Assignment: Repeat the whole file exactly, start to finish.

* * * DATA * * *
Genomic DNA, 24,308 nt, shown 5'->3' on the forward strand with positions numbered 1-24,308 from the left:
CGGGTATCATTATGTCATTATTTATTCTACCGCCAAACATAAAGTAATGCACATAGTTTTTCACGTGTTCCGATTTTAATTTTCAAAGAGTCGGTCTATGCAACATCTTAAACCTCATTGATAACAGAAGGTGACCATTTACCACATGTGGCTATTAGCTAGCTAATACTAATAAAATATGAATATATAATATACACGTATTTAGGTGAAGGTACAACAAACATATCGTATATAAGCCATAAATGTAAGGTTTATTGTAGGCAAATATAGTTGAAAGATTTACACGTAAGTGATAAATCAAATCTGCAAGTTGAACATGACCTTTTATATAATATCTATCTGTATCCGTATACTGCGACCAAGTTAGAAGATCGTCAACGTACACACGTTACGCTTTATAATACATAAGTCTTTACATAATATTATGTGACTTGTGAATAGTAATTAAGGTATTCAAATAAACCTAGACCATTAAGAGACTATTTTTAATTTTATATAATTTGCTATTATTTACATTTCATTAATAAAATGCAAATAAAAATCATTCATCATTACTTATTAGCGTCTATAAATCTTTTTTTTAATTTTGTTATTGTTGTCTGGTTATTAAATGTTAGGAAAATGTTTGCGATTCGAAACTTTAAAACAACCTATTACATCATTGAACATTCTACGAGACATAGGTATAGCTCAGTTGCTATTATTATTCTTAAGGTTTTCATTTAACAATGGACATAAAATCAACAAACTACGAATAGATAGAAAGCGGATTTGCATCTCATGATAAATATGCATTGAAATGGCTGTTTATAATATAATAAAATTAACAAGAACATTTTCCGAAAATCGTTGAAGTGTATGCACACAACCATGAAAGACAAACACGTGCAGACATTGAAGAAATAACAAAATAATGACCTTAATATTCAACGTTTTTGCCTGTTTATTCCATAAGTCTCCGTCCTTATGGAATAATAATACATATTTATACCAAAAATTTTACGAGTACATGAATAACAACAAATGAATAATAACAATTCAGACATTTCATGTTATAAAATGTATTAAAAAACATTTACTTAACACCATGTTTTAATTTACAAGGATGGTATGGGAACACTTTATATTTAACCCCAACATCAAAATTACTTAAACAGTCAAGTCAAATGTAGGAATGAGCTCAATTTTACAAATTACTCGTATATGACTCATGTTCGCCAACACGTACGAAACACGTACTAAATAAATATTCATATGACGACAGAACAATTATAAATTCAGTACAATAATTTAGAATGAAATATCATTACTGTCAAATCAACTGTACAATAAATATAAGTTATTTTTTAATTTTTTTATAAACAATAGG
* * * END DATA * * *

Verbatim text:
Genomic DNA, 24,308 nt, shown 5'->3' on the forward strand with positions numbered 1-24,308 from the left:
CGGGTATCATTATGTCATTATTTATTCTACCGCCAAACATAAAGTAATGCACATAGTTTTTCACGTGTTCCGATTTTAATTTTCAAAGAGTCGGTCTATGCAACATCTTAAACCTCATTGATAACAGAAGGTGACCATTTACCACATGTGGCTATTAGCTAGCTAATACTAATAAAATATGAATATATAATATACACGTATTTAGGTGAAGGTACAACAAACATATCGTATATAAGCCATAAATGTAAGGTTTATTGTAGGCAAATATAGTTGAAAGATTTACACGTAAGTGATAAATCAAATCTGCAAGTTGAACATGACCTTTTATATAATATCTATCTGTATCCGTATACTGCGACCAAGTTAGAAGATCGTCAACGTACACACGTTACGCTTTATAATACATAAGTCTTTACATAATATTATGTGACTTGTGAATAGTAATTAAGGTATTCAAATAAACCTAGACCATTAAGAGACTATTTTTAATTTTATATAATTTGCTATTATTTACATTTCATTAATAAAATGCAAATAAAAATCATTCATCATTACTTATTAGCGTCTATAAATCTTTTTTTTAATTTTGTTATTGTTGTCTGGTTATTAAATGTTAGGAAAATGTTTGCGATTCGAAACTTTAAAACAACCTATTACATCATTGAACATTCTACGAGACATAGGTATAGCTCAGTTGCTATTATTATTCTTAAGGTTTTCATTTAACAATGGACATAAAATCAACAAACTACGAATAGATAGAAAGCGGATTTGCATCTCATGATAAATATGCATTGAAATGGCTGTTTATAATATAATAAAATTAACAAGAACATTTTCCGAAAATCGTTGAAGTGTATGCACACAACCATGAAAGACAAACACGTGCAGACATTGAAGAAATAACAAAATAATGACCTTAATATTCAACGTTTTTGCCTGTTTATTCCATAAGTCTCCGTCCTTATGGAATAATAATACATATTTATACCAAAAATTTTACGAGTACATGAATAACAACAAATGAATAATAACAATTCAGACATTTCATGTTATAAAATGTATTAAAAAACATTTACTTAACACCATGTTTTAATTTACAAGGATGGTATGGGAACACTTTATATTTAACCCCAACATCAAAATTACTTAAACAGTCAAGTCAAATGTAGGAATGAGCTCAATTTTACAAATTACTCGTATATGACTCATGTTCGCCAACACGTACGAAACACGTACTAAATAAATATTCATATGACGACAGAACAATTATAAATTCAGTACAATAATTTAGAATGAAATATCATTACTGTCAAATCAACTGTACAATAAATATAAGTTATTTTTTAATTTTTTTATAAACAATAGG